What are the symptoms of MSS?
Some symptoms occur in almost all reported cases of MSS. These symptoms include cataracts (progressive loss of transparency of the eye lens), ataxia (impaired ability to coordinate movement), hypotonia (floppiness), short stature, dysarthria (slow, weak, or imprecise speech due to weakness or incoordination of speech muscles), and mental retardation (generally in the mild-moderate range). Other symptoms such as hypergonadotropic hypogonadism (decreased function of the ovary/testis), nystagmus (involuntary, rhythmic movements of the eyes) and skeletal abnormalities are reported less frequently.
How is MSS inherited?
MSS is autosomal recessive. It occurs with equal frequency in males and females. If both parents are carriers, there is a 25% chance that any child will have the disorder. In November 2005, a gene (SIL1) was identified that is responsible for about half of the known cases of MSS.
How prevalent is MSS?
MSS is very rare. About 100-200 cases have
been reported in the literature. It has been reported in numerous countries
How is a child diagnosed with MSS?
In most cases, the first signs of a problem is hypotonia (floppiness). The infant does not develop good head control and does not achieve motor milestones (rolling, sitting, standing, walking) at a typical age. Generally the child is referred by the pediatrician to a pediatric neurologist, developmental pediatrician, and/or geneticist. Tests often include extensive blood and urine tests, MRI (magnetic resonance imaging), nerve conduction studies, and in some cases, skin and muscle biopsies. By the age of one, small stature usually becomes more apparent. Cataracts appear in early childhood and can develop quickly. The child generally achieves good mobility with a walker or crutches, but independent walking is unlikely due to ataxia and muscle weakness. Other signs of cognitive delay likely appear (delays in speech and language, self-help, social skills, and academic skills).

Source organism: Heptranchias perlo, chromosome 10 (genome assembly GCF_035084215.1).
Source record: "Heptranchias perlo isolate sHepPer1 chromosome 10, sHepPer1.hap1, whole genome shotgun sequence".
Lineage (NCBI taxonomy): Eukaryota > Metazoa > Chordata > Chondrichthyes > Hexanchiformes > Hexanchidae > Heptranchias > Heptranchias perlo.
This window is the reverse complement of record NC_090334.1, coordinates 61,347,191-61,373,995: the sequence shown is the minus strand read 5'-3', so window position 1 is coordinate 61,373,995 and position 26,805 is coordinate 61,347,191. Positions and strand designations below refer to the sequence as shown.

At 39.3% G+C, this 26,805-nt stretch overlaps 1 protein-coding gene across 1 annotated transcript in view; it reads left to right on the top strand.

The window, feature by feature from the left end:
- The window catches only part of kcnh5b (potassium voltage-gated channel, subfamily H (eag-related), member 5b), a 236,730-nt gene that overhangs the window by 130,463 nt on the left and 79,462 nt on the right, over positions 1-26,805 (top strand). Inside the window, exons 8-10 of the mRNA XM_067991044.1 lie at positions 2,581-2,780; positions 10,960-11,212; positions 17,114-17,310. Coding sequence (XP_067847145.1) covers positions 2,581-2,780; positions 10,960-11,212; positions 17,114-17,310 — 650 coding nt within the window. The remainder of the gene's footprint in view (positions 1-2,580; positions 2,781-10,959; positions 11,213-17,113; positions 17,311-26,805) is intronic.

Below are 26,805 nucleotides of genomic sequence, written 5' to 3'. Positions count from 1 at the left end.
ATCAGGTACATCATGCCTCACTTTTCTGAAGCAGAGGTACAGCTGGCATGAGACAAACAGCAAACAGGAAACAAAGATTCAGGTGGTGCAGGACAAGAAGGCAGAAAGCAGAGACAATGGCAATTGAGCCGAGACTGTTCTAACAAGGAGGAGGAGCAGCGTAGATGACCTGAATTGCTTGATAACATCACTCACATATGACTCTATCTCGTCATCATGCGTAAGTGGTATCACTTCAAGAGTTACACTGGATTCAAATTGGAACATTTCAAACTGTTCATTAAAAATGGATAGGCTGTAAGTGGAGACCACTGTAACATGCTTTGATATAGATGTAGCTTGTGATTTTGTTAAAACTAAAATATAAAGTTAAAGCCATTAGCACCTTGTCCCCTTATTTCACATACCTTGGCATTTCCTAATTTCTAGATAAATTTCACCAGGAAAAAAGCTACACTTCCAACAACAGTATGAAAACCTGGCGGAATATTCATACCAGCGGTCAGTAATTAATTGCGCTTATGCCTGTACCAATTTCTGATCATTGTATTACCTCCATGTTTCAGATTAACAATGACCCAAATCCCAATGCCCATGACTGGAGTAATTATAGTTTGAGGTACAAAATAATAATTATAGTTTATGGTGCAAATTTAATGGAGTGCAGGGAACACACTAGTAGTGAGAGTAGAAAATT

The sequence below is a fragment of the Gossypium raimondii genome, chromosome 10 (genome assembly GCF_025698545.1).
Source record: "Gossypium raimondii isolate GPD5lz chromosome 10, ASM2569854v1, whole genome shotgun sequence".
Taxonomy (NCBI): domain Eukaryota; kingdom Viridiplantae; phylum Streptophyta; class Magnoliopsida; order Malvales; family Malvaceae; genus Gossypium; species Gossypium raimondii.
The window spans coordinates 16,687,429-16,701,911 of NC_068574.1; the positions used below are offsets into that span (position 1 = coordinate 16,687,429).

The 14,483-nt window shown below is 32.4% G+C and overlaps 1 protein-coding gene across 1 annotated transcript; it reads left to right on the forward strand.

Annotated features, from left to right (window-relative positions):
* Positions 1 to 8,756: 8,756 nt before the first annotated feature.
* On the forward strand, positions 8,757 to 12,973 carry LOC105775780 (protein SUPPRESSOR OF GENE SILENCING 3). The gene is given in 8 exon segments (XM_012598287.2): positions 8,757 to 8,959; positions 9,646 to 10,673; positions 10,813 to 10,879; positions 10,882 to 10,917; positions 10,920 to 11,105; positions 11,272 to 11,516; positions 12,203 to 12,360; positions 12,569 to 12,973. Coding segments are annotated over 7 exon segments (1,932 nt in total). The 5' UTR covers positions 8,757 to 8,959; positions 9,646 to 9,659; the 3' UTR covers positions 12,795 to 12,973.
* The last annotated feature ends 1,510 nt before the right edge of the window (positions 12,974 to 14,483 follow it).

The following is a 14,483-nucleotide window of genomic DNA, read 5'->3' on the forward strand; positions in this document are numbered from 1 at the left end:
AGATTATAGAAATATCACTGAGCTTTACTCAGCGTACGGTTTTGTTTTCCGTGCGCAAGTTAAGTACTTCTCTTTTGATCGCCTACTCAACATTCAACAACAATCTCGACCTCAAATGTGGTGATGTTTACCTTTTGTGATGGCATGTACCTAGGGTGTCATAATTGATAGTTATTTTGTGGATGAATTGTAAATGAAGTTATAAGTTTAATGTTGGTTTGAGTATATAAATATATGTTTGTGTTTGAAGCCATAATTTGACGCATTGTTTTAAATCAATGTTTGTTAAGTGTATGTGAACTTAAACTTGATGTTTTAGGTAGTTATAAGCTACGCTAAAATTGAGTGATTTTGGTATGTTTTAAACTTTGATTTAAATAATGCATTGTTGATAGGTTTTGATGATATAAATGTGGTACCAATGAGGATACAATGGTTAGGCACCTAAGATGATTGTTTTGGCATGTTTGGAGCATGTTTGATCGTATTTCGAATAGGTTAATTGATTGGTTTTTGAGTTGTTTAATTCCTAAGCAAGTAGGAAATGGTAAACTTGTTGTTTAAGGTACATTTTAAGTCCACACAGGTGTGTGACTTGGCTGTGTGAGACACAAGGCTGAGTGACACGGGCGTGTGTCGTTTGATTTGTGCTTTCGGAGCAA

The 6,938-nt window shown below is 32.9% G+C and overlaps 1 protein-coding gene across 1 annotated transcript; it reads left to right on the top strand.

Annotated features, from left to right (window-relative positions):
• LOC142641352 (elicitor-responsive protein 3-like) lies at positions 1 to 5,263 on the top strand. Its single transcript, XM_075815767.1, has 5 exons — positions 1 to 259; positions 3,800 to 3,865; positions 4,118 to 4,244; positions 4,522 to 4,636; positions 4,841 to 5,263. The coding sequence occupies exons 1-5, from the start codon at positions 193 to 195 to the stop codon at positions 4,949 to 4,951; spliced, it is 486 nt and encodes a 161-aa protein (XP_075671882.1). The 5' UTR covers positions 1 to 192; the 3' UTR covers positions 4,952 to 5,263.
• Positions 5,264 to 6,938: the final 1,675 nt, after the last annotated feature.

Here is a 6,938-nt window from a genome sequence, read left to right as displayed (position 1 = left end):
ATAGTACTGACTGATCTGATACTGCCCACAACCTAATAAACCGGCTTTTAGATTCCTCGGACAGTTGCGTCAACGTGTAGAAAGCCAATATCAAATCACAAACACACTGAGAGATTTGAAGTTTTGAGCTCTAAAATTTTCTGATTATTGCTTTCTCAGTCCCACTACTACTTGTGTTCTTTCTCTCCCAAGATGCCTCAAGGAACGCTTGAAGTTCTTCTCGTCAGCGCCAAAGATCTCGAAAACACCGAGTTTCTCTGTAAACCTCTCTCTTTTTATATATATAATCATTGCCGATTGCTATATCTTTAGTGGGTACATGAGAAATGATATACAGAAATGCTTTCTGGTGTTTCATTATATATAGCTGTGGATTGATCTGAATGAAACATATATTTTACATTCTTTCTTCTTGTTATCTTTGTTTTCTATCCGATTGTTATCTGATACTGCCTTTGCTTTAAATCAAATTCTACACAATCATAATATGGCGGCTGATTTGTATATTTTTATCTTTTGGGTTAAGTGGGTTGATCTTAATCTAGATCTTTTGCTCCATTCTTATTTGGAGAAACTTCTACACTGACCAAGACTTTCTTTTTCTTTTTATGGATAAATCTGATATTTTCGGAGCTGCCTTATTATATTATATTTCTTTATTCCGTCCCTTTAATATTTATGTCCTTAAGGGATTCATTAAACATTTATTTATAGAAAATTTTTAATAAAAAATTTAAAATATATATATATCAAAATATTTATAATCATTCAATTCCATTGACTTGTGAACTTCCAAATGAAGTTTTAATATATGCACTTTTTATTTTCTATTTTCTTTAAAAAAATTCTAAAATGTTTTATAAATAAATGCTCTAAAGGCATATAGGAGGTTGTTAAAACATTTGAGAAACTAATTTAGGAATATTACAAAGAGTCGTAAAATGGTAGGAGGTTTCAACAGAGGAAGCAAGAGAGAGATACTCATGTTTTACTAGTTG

What can I expect as my child grows older?
The medical literature reports a wide-range of scenarios for the MSS patient. The variation is probably due to a combination of individual differences, increased availability of early intervention and educational opportunities sinces the 1960s, and uncertainty in diagnosis. Most patients continue to use walkers and crutches for mobility. There are some reports of increasing weakness with age which may require use of a wheelchair. Many people live to a relatively old age (some into the 70's). Cognitive function ranges anywhere from moderate retardation to near-normal.
How tall is my child likely to get?
This chart shows how some MSS girls and boys compare to the general population.
How can I help my child with MSS?
Early intervention (including physical therapy, occupational therapy, and speech therapy) and careful selection of educational programs are critical. Selection of a supportive team of doctors, therapists, and educators who communicate well with the family can significantly affect outcome. Learn as much as possible about the disorder and communicate with others.
What else do I need to know?
When the cataracts significantly impair vision, the child will require cataract extraction followed by insertion of intraocular lenses. Alternatively they can wear cataract glasses or contact lenses. Glaucoma is a potential risk in children you have had cataract surgery, particularly when the cataracts are removed in the first year of life.
Many children with MSS wear foot/ankle orthotics (braces) to provide proper alignment and improved stability.
What other syndromes are similar to MSS?